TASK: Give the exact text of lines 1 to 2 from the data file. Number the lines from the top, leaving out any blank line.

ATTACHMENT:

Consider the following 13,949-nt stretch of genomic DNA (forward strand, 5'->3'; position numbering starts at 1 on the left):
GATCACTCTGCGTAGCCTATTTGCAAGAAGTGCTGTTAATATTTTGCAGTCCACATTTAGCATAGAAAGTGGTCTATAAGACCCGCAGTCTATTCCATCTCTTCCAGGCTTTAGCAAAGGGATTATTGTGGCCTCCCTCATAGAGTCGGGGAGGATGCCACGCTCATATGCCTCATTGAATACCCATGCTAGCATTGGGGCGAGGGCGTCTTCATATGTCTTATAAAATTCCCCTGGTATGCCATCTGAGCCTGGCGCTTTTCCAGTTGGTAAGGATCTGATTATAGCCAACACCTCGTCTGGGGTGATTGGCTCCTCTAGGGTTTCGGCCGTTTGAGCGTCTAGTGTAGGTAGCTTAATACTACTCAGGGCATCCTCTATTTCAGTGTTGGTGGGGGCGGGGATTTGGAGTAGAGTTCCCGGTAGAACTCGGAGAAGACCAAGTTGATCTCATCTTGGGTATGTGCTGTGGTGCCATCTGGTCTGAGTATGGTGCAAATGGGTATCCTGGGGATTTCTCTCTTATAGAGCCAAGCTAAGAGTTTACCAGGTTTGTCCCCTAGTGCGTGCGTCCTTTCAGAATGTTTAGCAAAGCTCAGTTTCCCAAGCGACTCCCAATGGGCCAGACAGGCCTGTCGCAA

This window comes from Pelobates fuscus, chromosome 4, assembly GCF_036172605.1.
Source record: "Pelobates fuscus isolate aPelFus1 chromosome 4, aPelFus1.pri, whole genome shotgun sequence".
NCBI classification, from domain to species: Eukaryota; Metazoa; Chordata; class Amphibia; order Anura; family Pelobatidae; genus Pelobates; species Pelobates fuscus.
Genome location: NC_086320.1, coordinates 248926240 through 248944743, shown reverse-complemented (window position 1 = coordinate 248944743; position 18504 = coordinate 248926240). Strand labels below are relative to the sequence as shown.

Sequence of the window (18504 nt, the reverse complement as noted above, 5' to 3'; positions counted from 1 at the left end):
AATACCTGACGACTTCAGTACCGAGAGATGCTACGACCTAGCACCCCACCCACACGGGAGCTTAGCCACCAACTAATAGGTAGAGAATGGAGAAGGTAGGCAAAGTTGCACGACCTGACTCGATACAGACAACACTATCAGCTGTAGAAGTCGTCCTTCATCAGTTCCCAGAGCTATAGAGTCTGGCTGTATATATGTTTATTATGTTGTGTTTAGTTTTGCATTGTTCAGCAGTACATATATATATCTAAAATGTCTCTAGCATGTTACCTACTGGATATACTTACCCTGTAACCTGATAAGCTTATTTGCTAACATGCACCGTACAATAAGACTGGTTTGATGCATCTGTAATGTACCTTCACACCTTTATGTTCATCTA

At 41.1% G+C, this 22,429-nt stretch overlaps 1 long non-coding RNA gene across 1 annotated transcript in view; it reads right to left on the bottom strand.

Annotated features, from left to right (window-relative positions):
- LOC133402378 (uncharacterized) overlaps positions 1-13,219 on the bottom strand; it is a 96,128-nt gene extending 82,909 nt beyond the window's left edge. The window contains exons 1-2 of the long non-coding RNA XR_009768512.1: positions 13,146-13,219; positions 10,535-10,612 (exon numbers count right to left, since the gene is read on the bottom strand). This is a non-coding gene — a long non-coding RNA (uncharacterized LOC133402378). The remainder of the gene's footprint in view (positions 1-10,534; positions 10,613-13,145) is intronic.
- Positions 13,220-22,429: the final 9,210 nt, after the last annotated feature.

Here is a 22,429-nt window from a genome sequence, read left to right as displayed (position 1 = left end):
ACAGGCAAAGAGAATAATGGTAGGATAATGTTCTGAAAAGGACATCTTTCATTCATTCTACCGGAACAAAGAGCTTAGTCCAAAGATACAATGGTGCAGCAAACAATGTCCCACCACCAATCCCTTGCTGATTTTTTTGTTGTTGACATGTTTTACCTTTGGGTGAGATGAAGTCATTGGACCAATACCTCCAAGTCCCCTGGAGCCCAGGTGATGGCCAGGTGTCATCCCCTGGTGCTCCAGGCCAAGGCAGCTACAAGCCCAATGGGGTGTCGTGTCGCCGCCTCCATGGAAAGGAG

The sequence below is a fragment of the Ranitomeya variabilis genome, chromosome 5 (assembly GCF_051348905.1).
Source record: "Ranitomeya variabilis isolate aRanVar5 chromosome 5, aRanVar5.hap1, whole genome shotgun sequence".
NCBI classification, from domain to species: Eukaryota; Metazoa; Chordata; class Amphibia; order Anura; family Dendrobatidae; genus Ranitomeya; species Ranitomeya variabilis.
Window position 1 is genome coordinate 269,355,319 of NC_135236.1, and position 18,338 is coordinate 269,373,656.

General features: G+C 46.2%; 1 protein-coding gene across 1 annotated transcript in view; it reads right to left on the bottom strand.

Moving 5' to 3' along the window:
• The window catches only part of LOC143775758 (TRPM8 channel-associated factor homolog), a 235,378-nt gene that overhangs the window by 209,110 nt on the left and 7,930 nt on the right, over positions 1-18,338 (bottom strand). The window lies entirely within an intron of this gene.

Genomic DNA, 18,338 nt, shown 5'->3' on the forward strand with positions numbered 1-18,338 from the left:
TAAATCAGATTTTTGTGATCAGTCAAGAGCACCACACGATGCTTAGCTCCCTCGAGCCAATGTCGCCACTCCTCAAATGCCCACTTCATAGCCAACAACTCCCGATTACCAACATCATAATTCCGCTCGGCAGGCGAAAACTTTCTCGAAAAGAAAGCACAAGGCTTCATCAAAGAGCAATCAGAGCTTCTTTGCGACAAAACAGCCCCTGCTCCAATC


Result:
Consider the following 13,949-nt stretch of genomic DNA (forward strand, 5'->3'; position numbering starts at 1 on the left):
GATCACTCTGCGTAGCCTATTTGCAAGAAGTGCTGTTAATATTTTGCAGTCCACATTTAGCATAGAAAGTGGTCTATAAGACCCGCAGTCTATTCCATCTCTTCCAGGCTTTAGCAAAGGGATTATTGTGGCCTCCCTCATAGAGTCGGGGAGGATGCCACGCTCATATGCCTCATTGAATACCCATGCTAGCATTGGGGCGAGGGCGTCTTCATATGTCTTATAAAATTCCCCTGGTATGCCATCTGAGCCTGGCGCTTTTCCAGTTGGTAAGGATCTGATTATAGCCAACACCTCGTCTGGGGTGATTGGCTCCTCTAGGGTTTCGGCCGTTTGAGCGTCTAGTGTAGGTAGCTTAATACTACTCAGGGCATCCTCTATTTCAGTGTTGGTGGGGGCGGGGATTTGGAGTAGAGTTCCCGGTAGAACTCGGAGAAGACCAAGTTGATCTCATCTTGGGTATGTGCTGTGGTGCCATCTGGTCTGAGTATGGTGCAAATGGGTATCCTGGGGATTTCTCTCTTATAGAGCCAAGCTAAGAGTTTACCAGGTTTGTCCCCTAGTGCGTGCGTCCTTTCAGAATGTTTAGCAAAGCTCAGTTTCCCAAGCGACTCCCAATGGGCCAGACAGGCCTGTCGCAA